My one real disappointment with the book, however, is after all the build-up, very little was actually said about the concert itself. Since I was listening to an audio book I hoped that even a snippet of the concert could have been included. Perhaps for legal reasons it could not be. In any event, a few more pages devoted to the concert, and a few less pages devoted to peripheral issues would have been nice.

I do appreciate Mr. Mansfield's effort sharing his experience, giving recognition to those who made it happen and why it was important in Beatles' history. I just think the same could have been done with, perhaps, 90 minutes less material.

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  • Tom Pritchard
  • 2021-08-08

Worst Book Ever

Ken Mansfield is perhaps the most self centered person to ever put words to paper. He spent the first several chapters name dropping and talking about his place in music history. Seriously I can't listen to another word.

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  • DSF
  • 2022-07-30

Informative but overblown

So much has been written by so many people who are attached to the Beatles tangentially or directly. Obviously Ken had an integral role in Apple. He has actually very little to say in my humble estimation, and keep saying the same thing over and over again. Like I said in my title it’s informative but all too redundant, and the guy probably thinks he can write but it’s just so much gilding the lily. He could’ve said a lot more in a mere brochure.

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  • Jamesa
  • 2022-04-20

well done history of the project

too bad it should have had their songs played for the roof too concert

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  • Amazon Customer
  • 2022-03-04

Must Read for any major Beatles fan. Great book.

Great story. Very informative. It makes the reader feel that one is a part of the story.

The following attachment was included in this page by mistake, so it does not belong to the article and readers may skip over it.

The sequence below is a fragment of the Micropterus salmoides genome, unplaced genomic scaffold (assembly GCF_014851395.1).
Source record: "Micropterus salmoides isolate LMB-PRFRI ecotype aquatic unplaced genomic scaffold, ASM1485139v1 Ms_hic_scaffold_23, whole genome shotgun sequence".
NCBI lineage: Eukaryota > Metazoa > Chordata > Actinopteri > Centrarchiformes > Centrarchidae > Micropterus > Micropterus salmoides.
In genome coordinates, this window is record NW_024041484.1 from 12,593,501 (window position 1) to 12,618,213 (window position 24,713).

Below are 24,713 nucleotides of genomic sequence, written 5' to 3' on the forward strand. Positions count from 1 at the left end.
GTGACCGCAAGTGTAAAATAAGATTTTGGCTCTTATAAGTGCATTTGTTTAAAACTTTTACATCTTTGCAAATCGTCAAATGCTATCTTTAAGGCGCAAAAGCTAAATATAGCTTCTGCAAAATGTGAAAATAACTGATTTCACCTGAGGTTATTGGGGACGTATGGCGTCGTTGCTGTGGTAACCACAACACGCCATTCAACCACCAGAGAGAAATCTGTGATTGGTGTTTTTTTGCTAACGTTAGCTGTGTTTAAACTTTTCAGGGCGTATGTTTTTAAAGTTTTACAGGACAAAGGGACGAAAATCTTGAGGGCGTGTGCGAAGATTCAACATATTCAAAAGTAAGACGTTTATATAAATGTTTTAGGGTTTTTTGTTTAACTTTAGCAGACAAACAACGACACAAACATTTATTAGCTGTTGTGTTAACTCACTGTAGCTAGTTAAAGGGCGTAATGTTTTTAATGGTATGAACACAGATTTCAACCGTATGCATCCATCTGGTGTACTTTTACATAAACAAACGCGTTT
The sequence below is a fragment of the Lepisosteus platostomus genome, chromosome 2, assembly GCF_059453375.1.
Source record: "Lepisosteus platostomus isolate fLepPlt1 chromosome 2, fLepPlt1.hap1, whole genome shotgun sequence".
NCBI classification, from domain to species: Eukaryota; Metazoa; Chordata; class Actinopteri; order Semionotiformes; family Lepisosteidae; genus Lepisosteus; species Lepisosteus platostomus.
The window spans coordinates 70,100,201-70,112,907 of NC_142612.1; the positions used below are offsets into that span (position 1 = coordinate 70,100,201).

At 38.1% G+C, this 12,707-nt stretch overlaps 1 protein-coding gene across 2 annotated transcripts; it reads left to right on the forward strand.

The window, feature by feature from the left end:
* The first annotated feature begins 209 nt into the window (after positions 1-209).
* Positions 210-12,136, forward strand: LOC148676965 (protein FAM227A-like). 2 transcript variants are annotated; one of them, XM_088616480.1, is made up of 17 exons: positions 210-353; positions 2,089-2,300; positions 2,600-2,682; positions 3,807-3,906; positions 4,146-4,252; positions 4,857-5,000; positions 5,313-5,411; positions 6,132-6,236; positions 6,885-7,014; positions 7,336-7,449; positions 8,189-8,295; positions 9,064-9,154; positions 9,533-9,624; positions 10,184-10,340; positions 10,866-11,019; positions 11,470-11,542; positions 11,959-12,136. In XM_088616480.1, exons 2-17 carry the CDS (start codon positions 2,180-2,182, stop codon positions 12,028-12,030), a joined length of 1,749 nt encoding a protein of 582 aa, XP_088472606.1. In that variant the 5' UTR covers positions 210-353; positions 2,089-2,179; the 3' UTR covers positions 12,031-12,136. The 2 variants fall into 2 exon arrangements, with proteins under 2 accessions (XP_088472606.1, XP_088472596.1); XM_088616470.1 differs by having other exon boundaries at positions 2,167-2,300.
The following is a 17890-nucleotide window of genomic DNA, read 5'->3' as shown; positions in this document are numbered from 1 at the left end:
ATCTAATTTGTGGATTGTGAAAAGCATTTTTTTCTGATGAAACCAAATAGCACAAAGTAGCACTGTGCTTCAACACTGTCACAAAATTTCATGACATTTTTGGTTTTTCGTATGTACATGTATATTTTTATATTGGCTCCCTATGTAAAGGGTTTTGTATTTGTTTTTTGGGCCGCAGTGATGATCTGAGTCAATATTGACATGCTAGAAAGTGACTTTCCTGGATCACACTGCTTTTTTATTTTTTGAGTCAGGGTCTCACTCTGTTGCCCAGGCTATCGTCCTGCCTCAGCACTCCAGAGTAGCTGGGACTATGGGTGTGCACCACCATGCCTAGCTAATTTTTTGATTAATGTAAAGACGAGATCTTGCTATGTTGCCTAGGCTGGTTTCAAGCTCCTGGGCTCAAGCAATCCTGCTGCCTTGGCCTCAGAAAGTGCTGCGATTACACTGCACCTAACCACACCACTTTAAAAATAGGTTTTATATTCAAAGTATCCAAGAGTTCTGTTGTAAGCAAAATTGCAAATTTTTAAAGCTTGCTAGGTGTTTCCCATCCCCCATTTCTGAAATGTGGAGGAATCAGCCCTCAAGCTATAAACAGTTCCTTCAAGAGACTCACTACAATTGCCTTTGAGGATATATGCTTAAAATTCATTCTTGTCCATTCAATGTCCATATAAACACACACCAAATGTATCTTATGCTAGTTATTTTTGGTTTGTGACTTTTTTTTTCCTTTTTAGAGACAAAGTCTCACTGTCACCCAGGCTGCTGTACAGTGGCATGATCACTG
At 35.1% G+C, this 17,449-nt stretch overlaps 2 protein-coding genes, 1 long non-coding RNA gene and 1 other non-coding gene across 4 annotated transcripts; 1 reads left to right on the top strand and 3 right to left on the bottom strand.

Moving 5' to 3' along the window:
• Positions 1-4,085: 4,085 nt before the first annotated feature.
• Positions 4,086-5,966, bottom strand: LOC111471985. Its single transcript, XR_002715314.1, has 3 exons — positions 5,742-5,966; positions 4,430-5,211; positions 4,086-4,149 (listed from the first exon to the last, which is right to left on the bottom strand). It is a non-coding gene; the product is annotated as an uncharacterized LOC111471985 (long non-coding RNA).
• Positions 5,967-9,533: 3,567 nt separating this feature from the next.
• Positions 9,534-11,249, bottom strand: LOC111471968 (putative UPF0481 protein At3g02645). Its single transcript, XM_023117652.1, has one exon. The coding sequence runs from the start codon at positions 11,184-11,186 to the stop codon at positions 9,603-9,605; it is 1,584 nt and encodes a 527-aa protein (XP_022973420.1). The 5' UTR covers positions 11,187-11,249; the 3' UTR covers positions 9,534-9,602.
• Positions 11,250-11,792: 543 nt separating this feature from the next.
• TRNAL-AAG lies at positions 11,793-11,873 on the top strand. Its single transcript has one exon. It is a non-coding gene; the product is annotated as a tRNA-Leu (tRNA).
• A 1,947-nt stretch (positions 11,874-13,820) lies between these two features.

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  • scout86
  • 2022-01-11

Reminiscing about back in the day

The author is a record company executive who spends a few chapters talking about being on the rooftop specifically. Mostly the book is unique stories about the band, other participants involved w the concert(roadies, personal assistants), recording and the record biz. It is a lot like listening to your elderly uncle tell war stories: great material but a little longwinded. The narrator is excellent. To be honest, this is the kind of book to listen to while you are doing something else. I listened while I cleaned closets and it made the task go very quickly. NB there is one brief chapter near the end where the author discusses his Christian faith. Recommend for those looking another take on the material in the "Get Back" doc and/or the record biz in 1960s.

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  • Chris Warczak
  • 2021-12-24

A Valuable Supplement to “Get Back”

This is an easy listen that flows from beginning to end. I read the hard cover version about five years ago, but after watching the Peter Jackson’s “Get Back”, this was a nice recounting from a different perspective. For Beatles fans this helps fill in more of the landscape of that time. Most valuable is Ken’s description of the personalities of some of the lesser known cast members such as Mal Evans, Neil Aspinal and Alan Parsons. Although this book stood on it’s own, it is also a nice supplement to Peter Jackson’s series. I highly recommend it to Beatles fans, musicians and music historians.